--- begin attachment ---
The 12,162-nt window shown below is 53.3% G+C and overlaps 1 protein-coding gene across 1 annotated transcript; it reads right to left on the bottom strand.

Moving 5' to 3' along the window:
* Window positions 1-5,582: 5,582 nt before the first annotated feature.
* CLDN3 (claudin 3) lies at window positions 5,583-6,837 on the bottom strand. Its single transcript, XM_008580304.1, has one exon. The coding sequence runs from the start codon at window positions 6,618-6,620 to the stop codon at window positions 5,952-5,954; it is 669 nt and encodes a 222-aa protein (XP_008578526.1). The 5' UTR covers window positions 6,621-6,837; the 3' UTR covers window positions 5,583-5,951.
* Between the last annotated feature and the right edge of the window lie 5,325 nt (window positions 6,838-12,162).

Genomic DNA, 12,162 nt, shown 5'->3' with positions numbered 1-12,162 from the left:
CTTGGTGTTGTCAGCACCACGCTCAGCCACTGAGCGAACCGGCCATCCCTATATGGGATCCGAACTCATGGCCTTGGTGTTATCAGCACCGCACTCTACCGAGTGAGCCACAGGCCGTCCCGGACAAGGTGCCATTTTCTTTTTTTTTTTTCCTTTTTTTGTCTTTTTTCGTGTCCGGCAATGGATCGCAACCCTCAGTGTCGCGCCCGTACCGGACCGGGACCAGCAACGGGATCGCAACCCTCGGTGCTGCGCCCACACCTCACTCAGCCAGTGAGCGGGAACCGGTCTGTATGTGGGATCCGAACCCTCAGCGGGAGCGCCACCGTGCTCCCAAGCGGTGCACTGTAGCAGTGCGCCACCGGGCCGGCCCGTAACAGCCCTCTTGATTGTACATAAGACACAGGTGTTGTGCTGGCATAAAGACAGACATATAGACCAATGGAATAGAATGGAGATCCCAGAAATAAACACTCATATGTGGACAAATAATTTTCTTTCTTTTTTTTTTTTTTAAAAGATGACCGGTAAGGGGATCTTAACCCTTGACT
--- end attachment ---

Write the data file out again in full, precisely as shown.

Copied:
The 12,162-nt window shown below is 53.3% G+C and overlaps 1 protein-coding gene across 1 annotated transcript; it reads right to left on the bottom strand.

Moving 5' to 3' along the window:
* Window positions 1-5,582: 5,582 nt before the first annotated feature.
* CLDN3 (claudin 3) lies at window positions 5,583-6,837 on the bottom strand. Its single transcript, XM_008580304.1, has one exon. The coding sequence runs from the start codon at window positions 6,618-6,620 to the stop codon at window positions 5,952-5,954; it is 669 nt and encodes a 222-aa protein (XP_008578526.1). The 5' UTR covers window positions 6,621-6,837; the 3' UTR covers window positions 5,583-5,951.
* Between the last annotated feature and the right edge of the window lie 5,325 nt (window positions 6,838-12,162).

Genomic DNA, 12,162 nt, shown 5'->3' with positions numbered 1-12,162 from the left:
CTTGGTGTTGTCAGCACCACGCTCAGCCACTGAGCGAACCGGCCATCCCTATATGGGATCCGAACTCATGGCCTTGGTGTTATCAGCACCGCACTCTACCGAGTGAGCCACAGGCCGTCCCGGACAAGGTGCCATTTTCTTTTTTTTTTTTCCTTTTTTTGTCTTTTTTCGTGTCCGGCAATGGATCGCAACCCTCAGTGTCGCGCCCGTACCGGACCGGGACCAGCAACGGGATCGCAACCCTCGGTGCTGCGCCCACACCTCACTCAGCCAGTGAGCGGGAACCGGTCTGTATGTGGGATCCGAACCCTCAGCGGGAGCGCCACCGTGCTCCCAAGCGGTGCACTGTAGCAGTGCGCCACCGGGCCGGCCCGTAACAGCCCTCTTGATTGTACATAAGACACAGGTGTTGTGCTGGCATAAAGACAGACATATAGACCAATGGAATAGAATGGAGATCCCAGAAATAAACACTCATATGTGGACAAATAATTTTCTTTCTTTTTTTTTTTTTTAAAAGATGACCGGTAAGGGGATCTTAACCCTTGACT